What belongs

Mary Beard

  • On the Museum’s Ruins by Douglas Crimp
    MIT, 348 pp, £24.95, November 1993, ISBN 0 262 03209 0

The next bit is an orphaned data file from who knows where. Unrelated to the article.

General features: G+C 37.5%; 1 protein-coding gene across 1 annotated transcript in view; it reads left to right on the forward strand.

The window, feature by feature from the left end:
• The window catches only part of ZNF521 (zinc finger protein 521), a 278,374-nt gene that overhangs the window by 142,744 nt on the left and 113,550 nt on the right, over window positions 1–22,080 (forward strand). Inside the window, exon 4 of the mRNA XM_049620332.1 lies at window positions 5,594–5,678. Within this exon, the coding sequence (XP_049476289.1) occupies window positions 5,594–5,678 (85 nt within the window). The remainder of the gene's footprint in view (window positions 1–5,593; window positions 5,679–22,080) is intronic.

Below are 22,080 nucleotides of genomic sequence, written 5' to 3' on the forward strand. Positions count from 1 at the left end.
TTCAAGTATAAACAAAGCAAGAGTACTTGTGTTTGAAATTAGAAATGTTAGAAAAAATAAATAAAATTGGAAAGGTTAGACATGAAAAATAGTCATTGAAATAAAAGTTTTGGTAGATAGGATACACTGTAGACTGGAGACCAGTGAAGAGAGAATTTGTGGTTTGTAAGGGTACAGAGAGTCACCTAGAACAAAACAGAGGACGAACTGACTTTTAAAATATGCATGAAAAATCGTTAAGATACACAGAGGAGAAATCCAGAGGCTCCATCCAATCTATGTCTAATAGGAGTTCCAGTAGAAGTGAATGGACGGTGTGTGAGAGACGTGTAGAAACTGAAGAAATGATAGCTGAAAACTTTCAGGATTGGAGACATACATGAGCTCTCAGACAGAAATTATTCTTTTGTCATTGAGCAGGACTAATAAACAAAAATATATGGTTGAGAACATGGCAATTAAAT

There are more than ninety Holocaust Museums in the United States. Thousands of Americans, it seems, are forsaking their traditional Sunday-afternoon session of art-appreciation or dinosaur-gazing, in favour of an hour or two in front of some of the most horrifying images of the 20th century: naked corpses, emaciated survivors, gas chambers. Film footage, of murder, death and dying, that would cause an outcry if shown in the local cinema (let alone on prime-time television) has become ‘family viewing’ in the safety of the museum. The official publicity for all this, of course, is unwaveringly high-minded. It talks piously of commemoration and education: the modern museum should encourage us not only to wonder at the glorious achievements of the past, but also to reflect on, and learn from, its ‘mistakes’. Who could fail to be moved by these displays? Who could fail to welcome a new role for the museum as stirrer of the nation’s conscience?

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